In the late 1980s, MBARI converted the 110-foot vessel from its original duty as an oilfield service boat in the Gulf of Mexico. Since then it’s completed more than 3,500 missions, with its seven-person crew and various teams of scientists.

The remotely operated sub Ventana, perched on the afterdeck of the Point Lobos. Photo: Craig Miller

The remotely operated sub Ventana, perched on the afterdeck of the Point Lobos. Photo: Craig Miller

Institute spokesman Kim Fulton-Bennett says that as of April 1, the Lobos is “mothballed” for the time being, its future uncertain. “It means we won’t have as frequent access to the ocean as we did,” Fulton-Bennett told me, as we stood on the dock at Moss Landing.

“By going out several times a week, we’ve got a database of observations that goes back 20 years.”

But the Wall Street woes of the past couple of years have taken their toll on the investment portfolios of many foundations, including MBARI’s primary funder, the David and Lucile Packard Foundation, which Fulton-Bennett says has reduced it’s funding for MBARI.

H-P co-founder David Packard launched MBARI in 1987 with the goal of applying advanced technology to marine research. The Institute relies on the Packard Foundation for 80% of its funding, typically $30-to-40 million per year, according to the MBARI annual report.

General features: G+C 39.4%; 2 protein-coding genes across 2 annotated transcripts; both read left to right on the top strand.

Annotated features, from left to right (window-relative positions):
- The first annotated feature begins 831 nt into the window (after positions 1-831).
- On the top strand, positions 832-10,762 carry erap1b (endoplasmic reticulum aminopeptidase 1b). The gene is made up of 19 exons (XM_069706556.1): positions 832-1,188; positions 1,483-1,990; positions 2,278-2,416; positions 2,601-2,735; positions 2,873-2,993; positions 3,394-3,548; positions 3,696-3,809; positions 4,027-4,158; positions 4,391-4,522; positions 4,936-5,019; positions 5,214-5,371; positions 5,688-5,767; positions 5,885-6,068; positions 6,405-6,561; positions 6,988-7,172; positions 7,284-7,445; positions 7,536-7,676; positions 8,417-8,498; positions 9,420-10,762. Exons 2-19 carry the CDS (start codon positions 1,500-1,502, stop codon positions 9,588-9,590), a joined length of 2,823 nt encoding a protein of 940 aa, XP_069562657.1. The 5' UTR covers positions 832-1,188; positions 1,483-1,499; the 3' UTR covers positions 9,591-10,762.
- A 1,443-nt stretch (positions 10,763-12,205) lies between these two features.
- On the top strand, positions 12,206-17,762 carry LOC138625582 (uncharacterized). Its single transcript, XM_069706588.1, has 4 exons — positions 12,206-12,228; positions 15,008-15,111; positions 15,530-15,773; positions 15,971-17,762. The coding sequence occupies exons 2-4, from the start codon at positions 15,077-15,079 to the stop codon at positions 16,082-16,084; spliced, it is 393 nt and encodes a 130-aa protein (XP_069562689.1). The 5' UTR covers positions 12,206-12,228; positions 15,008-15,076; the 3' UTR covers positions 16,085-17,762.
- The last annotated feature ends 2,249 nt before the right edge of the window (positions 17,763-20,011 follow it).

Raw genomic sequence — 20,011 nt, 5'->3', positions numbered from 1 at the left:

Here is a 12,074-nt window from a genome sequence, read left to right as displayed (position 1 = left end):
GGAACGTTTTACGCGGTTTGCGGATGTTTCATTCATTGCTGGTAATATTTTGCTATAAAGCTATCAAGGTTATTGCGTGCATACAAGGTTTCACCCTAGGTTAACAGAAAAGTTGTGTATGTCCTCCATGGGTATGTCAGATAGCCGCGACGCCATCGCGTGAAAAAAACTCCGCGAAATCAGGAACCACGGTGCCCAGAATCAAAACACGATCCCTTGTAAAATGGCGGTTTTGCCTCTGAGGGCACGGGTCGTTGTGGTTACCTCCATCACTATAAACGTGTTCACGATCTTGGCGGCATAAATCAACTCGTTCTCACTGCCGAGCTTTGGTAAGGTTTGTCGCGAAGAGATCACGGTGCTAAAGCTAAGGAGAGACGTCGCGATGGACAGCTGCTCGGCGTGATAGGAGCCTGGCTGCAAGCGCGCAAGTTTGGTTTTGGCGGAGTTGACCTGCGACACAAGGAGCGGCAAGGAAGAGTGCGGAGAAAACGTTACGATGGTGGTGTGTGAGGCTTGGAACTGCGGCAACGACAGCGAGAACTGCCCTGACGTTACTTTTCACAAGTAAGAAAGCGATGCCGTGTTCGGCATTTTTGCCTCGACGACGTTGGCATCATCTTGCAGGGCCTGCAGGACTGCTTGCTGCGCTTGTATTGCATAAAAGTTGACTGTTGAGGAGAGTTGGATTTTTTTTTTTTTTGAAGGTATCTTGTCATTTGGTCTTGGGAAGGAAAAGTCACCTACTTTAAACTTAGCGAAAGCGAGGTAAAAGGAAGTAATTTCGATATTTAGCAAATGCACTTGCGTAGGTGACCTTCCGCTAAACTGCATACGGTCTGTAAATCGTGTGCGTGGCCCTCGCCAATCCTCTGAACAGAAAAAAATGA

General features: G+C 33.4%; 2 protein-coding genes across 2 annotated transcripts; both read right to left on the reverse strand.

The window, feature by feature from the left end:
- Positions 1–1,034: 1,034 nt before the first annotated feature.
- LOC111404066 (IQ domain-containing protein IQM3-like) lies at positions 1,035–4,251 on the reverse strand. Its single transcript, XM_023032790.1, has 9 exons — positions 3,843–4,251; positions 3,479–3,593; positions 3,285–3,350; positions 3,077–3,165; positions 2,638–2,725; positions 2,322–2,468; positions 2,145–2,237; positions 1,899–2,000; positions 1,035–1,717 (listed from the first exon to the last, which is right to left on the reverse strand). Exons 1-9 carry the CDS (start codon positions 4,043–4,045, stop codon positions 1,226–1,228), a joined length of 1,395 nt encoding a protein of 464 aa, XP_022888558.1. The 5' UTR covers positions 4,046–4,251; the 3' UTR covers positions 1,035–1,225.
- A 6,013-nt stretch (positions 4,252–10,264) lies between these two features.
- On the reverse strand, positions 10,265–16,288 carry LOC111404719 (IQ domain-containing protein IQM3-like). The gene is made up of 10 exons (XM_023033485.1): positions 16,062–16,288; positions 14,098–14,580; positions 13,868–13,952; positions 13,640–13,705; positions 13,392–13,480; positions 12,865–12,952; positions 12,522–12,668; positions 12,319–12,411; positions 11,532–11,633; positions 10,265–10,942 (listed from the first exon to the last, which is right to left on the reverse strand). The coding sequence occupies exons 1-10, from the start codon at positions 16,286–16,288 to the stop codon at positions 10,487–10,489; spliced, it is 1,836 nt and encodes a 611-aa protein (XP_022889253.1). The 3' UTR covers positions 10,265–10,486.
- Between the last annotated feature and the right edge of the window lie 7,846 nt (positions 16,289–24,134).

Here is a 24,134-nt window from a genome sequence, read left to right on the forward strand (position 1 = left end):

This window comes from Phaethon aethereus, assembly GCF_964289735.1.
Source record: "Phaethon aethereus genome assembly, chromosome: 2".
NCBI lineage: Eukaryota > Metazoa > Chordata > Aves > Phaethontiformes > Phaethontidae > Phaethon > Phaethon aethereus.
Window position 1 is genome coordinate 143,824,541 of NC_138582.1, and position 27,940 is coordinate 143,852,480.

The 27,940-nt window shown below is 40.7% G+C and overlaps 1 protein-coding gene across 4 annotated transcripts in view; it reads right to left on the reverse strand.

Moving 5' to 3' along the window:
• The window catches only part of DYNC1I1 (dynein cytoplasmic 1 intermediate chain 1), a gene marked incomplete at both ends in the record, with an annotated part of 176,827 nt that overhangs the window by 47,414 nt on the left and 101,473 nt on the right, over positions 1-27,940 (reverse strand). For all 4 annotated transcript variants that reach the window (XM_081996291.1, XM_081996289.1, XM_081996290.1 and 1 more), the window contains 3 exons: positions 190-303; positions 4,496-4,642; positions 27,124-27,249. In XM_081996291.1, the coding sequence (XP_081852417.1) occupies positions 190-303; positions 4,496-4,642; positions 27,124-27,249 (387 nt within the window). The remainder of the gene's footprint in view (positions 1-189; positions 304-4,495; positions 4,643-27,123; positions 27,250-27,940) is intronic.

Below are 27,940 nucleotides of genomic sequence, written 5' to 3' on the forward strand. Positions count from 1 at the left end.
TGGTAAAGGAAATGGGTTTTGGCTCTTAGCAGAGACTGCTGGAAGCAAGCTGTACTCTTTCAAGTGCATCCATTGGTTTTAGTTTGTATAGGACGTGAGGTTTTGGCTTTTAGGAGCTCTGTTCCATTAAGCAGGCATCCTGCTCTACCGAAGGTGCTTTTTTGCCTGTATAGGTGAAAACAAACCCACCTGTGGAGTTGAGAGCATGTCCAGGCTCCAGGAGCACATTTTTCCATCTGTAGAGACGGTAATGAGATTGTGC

The Institute has two other vessels in its research fleet, a converted pilot boat called the Zephyr and the 117-foot Western Flyer, a twin-hulled, ultra-stable vessel that resembles a catamaran-style ferry. The Flyer is deployed on longer-duration missions in open sea, usually with project-specific funding.

The Point Lobos is featured in Lauren Sommer’s radio report/audio slide show for KQED’s Quest series.

Author: Polar Bears Doomed No Matter What We Do

US Fish & Wildlife Service

Photo: US Fish & Wildlife Service

Because our charter at Climate Watch is to examine climate change from the California perspective, you don’t see a lot here about melting ice caps and imperiled polar bears. But Michael Krasny’s interview with Richard Ellis on KQED’s Forum program is well worth an hour of your time.